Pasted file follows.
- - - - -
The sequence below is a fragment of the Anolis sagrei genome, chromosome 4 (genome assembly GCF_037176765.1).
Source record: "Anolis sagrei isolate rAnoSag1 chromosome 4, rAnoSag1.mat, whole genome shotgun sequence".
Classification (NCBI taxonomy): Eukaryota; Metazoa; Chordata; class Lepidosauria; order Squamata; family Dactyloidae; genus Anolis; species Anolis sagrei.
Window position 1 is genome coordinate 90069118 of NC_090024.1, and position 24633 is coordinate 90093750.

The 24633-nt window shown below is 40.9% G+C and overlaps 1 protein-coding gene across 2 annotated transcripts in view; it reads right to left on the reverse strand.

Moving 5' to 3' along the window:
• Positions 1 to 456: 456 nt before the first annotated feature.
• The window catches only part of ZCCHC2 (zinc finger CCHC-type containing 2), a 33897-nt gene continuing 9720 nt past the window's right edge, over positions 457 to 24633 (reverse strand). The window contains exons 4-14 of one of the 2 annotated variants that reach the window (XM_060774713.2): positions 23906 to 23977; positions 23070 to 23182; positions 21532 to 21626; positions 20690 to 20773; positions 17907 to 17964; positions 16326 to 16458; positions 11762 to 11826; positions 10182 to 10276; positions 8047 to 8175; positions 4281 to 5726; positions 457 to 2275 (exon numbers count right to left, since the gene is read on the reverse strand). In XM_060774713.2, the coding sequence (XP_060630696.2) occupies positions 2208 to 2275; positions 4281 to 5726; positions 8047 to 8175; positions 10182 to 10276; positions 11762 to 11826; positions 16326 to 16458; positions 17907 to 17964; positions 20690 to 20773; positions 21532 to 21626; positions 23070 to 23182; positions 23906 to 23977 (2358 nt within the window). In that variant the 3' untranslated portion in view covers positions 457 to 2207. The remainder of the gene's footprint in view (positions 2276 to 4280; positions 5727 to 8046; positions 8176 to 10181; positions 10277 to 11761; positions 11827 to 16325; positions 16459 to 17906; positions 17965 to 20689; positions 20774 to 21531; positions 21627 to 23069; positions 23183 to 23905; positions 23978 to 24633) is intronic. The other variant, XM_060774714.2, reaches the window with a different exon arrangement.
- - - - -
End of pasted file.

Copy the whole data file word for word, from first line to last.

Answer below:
The sequence below is a fragment of the Anolis sagrei genome, chromosome 4 (genome assembly GCF_037176765.1).
Source record: "Anolis sagrei isolate rAnoSag1 chromosome 4, rAnoSag1.mat, whole genome shotgun sequence".
Classification (NCBI taxonomy): Eukaryota; Metazoa; Chordata; class Lepidosauria; order Squamata; family Dactyloidae; genus Anolis; species Anolis sagrei.
Window position 1 is genome coordinate 90069118 of NC_090024.1, and position 24633 is coordinate 90093750.

The 24633-nt window shown below is 40.9% G+C and overlaps 1 protein-coding gene across 2 annotated transcripts in view; it reads right to left on the reverse strand.

Moving 5' to 3' along the window:
• Positions 1 to 456: 456 nt before the first annotated feature.
• The window catches only part of ZCCHC2 (zinc finger CCHC-type containing 2), a 33897-nt gene continuing 9720 nt past the window's right edge, over positions 457 to 24633 (reverse strand). The window contains exons 4-14 of one of the 2 annotated variants that reach the window (XM_060774713.2): positions 23906 to 23977; positions 23070 to 23182; positions 21532 to 21626; positions 20690 to 20773; positions 17907 to 17964; positions 16326 to 16458; positions 11762 to 11826; positions 10182 to 10276; positions 8047 to 8175; positions 4281 to 5726; positions 457 to 2275 (exon numbers count right to left, since the gene is read on the reverse strand). In XM_060774713.2, the coding sequence (XP_060630696.2) occupies positions 2208 to 2275; positions 4281 to 5726; positions 8047 to 8175; positions 10182 to 10276; positions 11762 to 11826; positions 16326 to 16458; positions 17907 to 17964; positions 20690 to 20773; positions 21532 to 21626; positions 23070 to 23182; positions 23906 to 23977 (2358 nt within the window). In that variant the 3' untranslated portion in view covers positions 457 to 2207. The remainder of the gene's footprint in view (positions 2276 to 4280; positions 5727 to 8046; positions 8176 to 10181; positions 10277 to 11761; positions 11827 to 16325; positions 16459 to 17906; positions 17965 to 20689; positions 20774 to 21531; positions 21627 to 23069; positions 23183 to 23905; positions 23978 to 24633) is intronic. The other variant, XM_060774714.2, reaches the window with a different exon arrangement.